It is a Sunday, and Grant is sitting in his bed. Emma, Lou, and Ambrose have just arrived at his house, having come from church. He thinks about the beans his aunt has grown for as long as he can remember, as well as the pecan and peanut trees. As he muses, Lou enters his room and tells him that Reverend Ambrose wants to talk to him. To please his aunt, Grant agrees, puts on his shoes, and tucks in his shirt.
Grant thinks about slow, steady processes. This shows that he’s come a long way from the earlier chapters, in which he was exasperated with the slow pace of life on the plantation, because of which progress of any kind seemed impossible. Now, he’s realizing that progress is slow, often agonizingly so. One side effect of his realization is that he has more respect for the people who involve themselves in their community instead of trying to leave it; thus, he respects Lou and obeys her.
Ambrose enters the room; though Grant invites him to sit, he says that he prefers to stand. He makes some small talk about Grant’s pupils at school, and they agree that they try to do their best. Then, Ambrose comes to the point: Jefferson is to be executed in less than three weeks, and his soul is not yet saved. Though Grant maintains that Jefferson’s soul is Ambrose’s concern, not his—he can only teach reading, writing, and arithmetic—Ambrose tells him that Jefferson will only listen to him. Grant claims to believe in God, but not heaven. In response, Ambrose asks Grant if he thinks he’s educated, and then tells him that in spite of his college degree, he lacks any knowledge of himself or his people. Ambrose tells Grant that he won’t let Grant send Jefferson to hell—he’ll fight Grant for Jefferson’s soul, and win. Yet when Grant offers to stay home and never see Jefferson again, Ambrose insists that he continue visiting.
Ambrose and Grant begin by trying to establish a bond between them: they’re both educators, in a sense, and they’re both dedicated men who have to struggle against many challenges to reach their pupils. Ambrose makes clear the problem that Grant faces when he says that Grant has no knowledge of his community. This is largely true: Grant has shown many times throughout the novel that he’s uninterested in what his neighbors and peers do—he fantasizes about leaving them instead of trying to understand them. Ambrose’s point is that Grant can’t reach Jefferson if Grant doesn’t respect the community that produced Jefferson. In order to respect it fully, Ambrose implies, Grant must embrace God, and Christianity.
Grant is annoyed with Ambrose, and gets up to leave. As he does so, Ambrose puts his hand on Grant’s shoulder and calls him “boy,” which infuriates Grant. Ambrose tells Grant that Jefferson must be strong for Emma so that she can enjoy her few remaining years; to be strong, he says, Jefferson must kneel as he walks to the electric chair. Grant denies this—he says that Jefferson must walk to his death. Unable to convince Grant, Ambrose tells him that he is lost; Ambrose himself claims to be found.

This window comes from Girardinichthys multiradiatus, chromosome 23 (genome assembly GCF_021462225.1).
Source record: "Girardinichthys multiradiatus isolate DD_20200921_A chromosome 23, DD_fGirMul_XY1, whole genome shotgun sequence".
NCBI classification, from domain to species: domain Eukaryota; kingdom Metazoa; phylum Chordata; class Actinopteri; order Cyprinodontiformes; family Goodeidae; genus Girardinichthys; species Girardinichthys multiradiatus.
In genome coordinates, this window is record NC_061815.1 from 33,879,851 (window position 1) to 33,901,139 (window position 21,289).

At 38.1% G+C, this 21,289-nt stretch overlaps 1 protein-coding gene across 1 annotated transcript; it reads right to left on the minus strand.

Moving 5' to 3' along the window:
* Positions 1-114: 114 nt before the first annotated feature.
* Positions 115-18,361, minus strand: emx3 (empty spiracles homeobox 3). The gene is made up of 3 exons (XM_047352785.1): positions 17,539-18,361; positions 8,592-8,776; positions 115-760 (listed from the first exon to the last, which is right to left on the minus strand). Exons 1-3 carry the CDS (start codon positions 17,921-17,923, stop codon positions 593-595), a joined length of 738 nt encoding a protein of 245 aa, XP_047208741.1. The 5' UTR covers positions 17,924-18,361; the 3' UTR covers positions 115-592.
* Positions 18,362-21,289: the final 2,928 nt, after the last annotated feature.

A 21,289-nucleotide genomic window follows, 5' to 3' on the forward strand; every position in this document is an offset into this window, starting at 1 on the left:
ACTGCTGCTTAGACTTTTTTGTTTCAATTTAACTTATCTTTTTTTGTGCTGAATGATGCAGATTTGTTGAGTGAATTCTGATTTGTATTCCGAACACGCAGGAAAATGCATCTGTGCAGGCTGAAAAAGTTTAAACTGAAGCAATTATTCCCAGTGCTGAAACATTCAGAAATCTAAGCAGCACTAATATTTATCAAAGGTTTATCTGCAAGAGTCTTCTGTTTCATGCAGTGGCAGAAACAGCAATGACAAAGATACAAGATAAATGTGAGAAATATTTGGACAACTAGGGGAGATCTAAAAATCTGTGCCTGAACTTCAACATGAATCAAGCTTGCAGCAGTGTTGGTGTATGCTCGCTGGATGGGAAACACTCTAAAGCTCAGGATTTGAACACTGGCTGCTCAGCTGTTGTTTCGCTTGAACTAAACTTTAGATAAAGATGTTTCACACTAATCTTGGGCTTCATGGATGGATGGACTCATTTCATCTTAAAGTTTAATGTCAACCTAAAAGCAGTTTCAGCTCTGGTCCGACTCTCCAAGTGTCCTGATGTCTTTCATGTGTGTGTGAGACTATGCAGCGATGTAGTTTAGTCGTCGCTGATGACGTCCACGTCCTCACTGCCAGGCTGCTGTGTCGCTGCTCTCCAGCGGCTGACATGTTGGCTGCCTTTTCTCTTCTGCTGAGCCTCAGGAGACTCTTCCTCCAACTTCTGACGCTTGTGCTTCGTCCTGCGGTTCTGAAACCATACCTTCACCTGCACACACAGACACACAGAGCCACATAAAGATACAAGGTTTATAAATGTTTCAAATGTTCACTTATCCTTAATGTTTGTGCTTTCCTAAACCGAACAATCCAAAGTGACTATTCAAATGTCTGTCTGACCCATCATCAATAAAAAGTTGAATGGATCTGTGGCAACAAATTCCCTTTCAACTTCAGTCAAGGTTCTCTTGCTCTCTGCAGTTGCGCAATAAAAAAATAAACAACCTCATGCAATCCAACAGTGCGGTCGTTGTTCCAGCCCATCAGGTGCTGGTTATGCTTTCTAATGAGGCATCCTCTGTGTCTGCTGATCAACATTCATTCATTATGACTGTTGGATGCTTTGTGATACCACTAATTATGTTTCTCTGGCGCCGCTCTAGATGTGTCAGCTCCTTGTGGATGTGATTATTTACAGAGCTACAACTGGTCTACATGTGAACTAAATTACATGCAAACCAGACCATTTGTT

Ambrose’s behavior in this chapter parallels that of the racist whites we’ve seen earlier. Indeed, many of the things that Ambrose wants of Grant sound like things Pichot and Guidry want; for instance, he tells Grant to tell Jefferson to kneel, which is presumably what Pichot wants Jefferson to do, too. Yet we shouldn’t assume that Ambrose is an instrument of white racism. We’ve seen evidence that humility and modesty do have value, even if they seem to appease or satisfy racists.
Ambrose proposes that Grant tell Jefferson about heaven, even though he doesn’t believe it to be real. Grant refuses to tell a lie for Ambrose. Ambrose calls Grant a fool. Ambrose has spent his life telling lies, he says, as a preacher and a member of his community. When people are depressed and in pain, he lies and tells them that they will get better. When Grant was away at university, he goes on, Lou worked hard in the fields to support him, often cutting her hands and knees in the process. Yet Lou lied to Grant and pretended to be in good health. In this sense, Ambrose concludes, Ambrose is an educated man and Grant is a fool: Ambrose understands the people he lives with, and recognizes that it’s sometimes necessary to lie in order to bring peace and happiness to others.
Here, it becomes clear how blind Grant really is to his community. After years of living with Tante Lou, he had no idea that she hurt herself to support him—Lou herself never told him. Earlier in the book, Grant sometimes felt that Lou was manipulating Grant to do things he didn’t want to do. Here, though, it’s clear that she’s always acted out of a genuine desire to help Grant and make his life better. Ambrose shows himself to be much more sophisticated than Grant: where Grant believes in the truth, the whole truth, and nothing but the truth, Ambrose recognizes that there are actually many different kinds of truth. There is literal truth, but also spiritual or metaphorical truth, the function of which is to give people hope and inspiration. Earlier in the novel Grant lied to Miss Emma for his own selfish purposes: to avoid a hard scene he didn’t want to face. Ambrose here suggests that lies can also be productive, if they are created not out of selfishness but the desire to support and empower.